I Curse the River of Time
Per Petterson came to international attention when his novel Out Stealing Horses won the 2007 International IMPAC Dublin Literary Award. While that luminous work, in which a reclusive Norwegian recalls a damaging series of events in the years following German occupation, has won many fans, his 2008 follow-up, I Curse the River of Time, is no less powerful. It’s 1989 and 37-year-old Arvid Jansen’s world, like the Berlin Wall that plays an oblique but significant role throughout this melancholy novel, is beginning to crumble. His marriage of 15 years is all but over and his mother, whose respect he lost many years earlier after choosing Communism over academia, is dying of cancer. In an attempt to reconnect with this steely matriarch, Arvid leaves Oslo and follows her to a remote corner of Denmark where she has sought repose. But a series of tragicomic mishaps and ill-fated ploys to win his mother’s approval seem to preclude any hope of this being an edifying journey. Of course, it doesn’t help that the past has a way of ensnaring Arvid’s thoughts at every juncture. Petterson is excellent in capturing the woozy sense of dislocation that arises as a very ordinary person is betrayed both by their personal circumstances and their ideological beliefs. However, while Arvid is certainly pummelled by life’s misfortunes, his capacity to persevere in the face of rejection and loss makes him both eminently relatable and oddly heroic.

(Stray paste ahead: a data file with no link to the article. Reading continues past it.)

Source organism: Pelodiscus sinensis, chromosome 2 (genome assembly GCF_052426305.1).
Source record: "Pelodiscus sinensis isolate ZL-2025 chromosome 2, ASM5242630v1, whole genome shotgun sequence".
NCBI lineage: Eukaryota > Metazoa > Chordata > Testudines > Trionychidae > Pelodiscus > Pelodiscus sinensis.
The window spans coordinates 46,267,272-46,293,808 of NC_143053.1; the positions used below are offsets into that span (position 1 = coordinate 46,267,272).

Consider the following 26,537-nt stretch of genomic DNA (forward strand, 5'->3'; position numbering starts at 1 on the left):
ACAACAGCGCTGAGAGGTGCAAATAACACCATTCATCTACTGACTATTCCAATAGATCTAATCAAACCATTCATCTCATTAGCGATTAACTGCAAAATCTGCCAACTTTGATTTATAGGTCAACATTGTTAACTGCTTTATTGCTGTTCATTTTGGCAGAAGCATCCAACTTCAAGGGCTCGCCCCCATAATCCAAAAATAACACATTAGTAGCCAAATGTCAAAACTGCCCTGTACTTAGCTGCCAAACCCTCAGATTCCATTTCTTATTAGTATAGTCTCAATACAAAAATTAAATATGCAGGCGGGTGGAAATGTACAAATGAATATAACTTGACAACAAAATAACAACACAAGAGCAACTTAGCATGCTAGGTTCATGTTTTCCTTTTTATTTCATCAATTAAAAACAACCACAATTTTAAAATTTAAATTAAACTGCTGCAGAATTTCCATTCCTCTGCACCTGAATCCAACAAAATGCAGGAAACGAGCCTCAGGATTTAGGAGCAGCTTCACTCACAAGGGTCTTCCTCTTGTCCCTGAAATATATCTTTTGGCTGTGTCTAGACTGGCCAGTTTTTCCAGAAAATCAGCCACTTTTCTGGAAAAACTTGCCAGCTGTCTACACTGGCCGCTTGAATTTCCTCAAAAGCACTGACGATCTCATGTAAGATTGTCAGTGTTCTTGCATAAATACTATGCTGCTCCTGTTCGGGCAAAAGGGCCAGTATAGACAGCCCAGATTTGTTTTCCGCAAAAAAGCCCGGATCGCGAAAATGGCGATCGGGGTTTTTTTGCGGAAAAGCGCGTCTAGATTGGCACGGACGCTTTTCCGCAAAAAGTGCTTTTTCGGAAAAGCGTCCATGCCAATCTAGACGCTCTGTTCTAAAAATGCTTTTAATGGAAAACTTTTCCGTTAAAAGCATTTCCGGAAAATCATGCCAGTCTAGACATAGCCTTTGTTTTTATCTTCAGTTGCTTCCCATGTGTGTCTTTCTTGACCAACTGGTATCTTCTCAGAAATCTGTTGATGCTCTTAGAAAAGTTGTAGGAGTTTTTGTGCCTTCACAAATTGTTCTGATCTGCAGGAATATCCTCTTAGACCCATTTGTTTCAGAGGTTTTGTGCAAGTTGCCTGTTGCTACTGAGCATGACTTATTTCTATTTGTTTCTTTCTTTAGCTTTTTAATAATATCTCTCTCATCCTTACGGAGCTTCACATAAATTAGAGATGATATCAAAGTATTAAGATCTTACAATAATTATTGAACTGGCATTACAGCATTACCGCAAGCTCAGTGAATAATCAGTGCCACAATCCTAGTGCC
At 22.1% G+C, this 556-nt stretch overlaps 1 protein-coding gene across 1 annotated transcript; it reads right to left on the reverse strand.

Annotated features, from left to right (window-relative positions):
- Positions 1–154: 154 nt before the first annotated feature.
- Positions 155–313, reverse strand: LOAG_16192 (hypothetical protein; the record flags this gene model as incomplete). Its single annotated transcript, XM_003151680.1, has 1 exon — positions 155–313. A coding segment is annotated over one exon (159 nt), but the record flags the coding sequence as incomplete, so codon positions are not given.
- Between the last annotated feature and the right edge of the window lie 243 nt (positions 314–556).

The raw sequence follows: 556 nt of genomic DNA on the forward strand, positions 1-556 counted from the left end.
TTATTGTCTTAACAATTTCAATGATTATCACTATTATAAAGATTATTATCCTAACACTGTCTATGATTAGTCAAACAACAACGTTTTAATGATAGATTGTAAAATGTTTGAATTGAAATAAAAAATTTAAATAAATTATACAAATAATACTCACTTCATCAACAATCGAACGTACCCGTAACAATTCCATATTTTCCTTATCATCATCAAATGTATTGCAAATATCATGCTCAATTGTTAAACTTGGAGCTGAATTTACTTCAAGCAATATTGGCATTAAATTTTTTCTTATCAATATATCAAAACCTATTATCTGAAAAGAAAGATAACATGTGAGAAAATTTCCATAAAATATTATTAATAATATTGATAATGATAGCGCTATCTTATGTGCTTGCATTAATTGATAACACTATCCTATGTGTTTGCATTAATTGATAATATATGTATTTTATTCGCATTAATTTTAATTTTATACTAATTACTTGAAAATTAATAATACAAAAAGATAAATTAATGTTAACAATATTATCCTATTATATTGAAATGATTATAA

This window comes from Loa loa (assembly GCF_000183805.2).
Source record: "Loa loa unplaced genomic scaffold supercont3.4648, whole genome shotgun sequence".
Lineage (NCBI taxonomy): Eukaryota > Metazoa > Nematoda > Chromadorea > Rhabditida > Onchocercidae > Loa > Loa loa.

Such has been the acclaim lavished on Karl Ove Knausgaard’s aforementioned My Struggle series, few would envy any writer who decides to follow in his footsteps by penning a multi-volume account of contemporary Norwegian life. But, on the evidence of the first instalment of the Encircling trilogy to be translated into English, Carl Frode Tiller could hardly be accused of riding on Knausgaard’s coattails. Encircling is a cunningly-conceived polyphonic novel set in the one-horse coastal town of Namsos. David Hugsar, whom the reader never meets, has amnesia and three people – his estranged stepfather and two friends – who were closest to him during his adolescence write a series of letters recounting their time together in the hope that it will jog his memory. Naturally, these missives, which are punctuated by first-person accounts of the current circumstances of each of the protagonists, reveal as much about their authors as they do about David, a void around whom these characters orbit. Jon is a morose, self-destructive musician who is still tormented by a sense of abandonment two decades after his teenage romance with David soured; Arvid, a vicar, is the bemused but loving stepfather currently undergoing treatment for cancer; and Silje is the once bohemian ex-girlfriend now trapped in a stale marriage. Book two of Encircling, in which three more voices join the fray, has just been published; based on the compelling and contradictory montage of David that emerges in this insightful chronicle of friendship and domesticity, readers are advised to buy both volumes in tandem.